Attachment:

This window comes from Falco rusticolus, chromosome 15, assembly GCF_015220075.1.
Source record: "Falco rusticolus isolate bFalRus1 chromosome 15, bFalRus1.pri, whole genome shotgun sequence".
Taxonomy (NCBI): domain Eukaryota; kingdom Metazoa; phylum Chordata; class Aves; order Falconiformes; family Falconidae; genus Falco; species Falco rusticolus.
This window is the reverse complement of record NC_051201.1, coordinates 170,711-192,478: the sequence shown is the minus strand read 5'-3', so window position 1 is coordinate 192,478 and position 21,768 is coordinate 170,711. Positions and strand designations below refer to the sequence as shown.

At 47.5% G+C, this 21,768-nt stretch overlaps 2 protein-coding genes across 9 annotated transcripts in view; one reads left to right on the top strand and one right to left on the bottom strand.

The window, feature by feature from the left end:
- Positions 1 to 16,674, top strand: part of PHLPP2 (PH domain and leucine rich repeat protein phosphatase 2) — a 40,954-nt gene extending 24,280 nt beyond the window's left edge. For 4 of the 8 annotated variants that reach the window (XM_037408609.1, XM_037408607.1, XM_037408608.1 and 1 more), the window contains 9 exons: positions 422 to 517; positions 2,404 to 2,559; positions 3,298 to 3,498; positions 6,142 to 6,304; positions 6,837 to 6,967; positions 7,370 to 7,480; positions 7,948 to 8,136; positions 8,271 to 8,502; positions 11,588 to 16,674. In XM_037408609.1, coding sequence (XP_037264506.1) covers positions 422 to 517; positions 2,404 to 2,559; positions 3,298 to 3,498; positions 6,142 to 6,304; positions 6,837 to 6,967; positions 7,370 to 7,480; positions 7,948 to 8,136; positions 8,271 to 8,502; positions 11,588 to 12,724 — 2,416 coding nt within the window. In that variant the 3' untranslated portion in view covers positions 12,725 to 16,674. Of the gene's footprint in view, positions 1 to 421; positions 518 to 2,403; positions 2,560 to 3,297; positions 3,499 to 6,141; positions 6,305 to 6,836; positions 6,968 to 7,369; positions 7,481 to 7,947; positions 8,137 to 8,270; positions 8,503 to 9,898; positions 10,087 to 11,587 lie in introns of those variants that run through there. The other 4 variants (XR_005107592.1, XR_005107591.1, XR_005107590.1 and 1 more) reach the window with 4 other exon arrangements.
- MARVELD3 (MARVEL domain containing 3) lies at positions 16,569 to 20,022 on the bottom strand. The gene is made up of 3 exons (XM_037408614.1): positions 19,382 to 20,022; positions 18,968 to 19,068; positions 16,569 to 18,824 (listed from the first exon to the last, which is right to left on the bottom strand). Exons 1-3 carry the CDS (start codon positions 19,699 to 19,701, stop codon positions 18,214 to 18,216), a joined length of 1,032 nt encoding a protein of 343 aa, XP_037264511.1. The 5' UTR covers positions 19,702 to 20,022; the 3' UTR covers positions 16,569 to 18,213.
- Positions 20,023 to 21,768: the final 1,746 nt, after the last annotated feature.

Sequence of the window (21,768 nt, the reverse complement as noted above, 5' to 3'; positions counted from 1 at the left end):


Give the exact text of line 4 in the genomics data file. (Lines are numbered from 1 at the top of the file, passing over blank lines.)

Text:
This window is the reverse complement of record NC_051201.1, coordinates 170,711-192,478: the sequence shown is the minus strand read 5'-3', so window position 1 is coordinate 192,478 and position 21,768 is coordinate 170,711. Positions and strand designations below refer to the sequence as shown.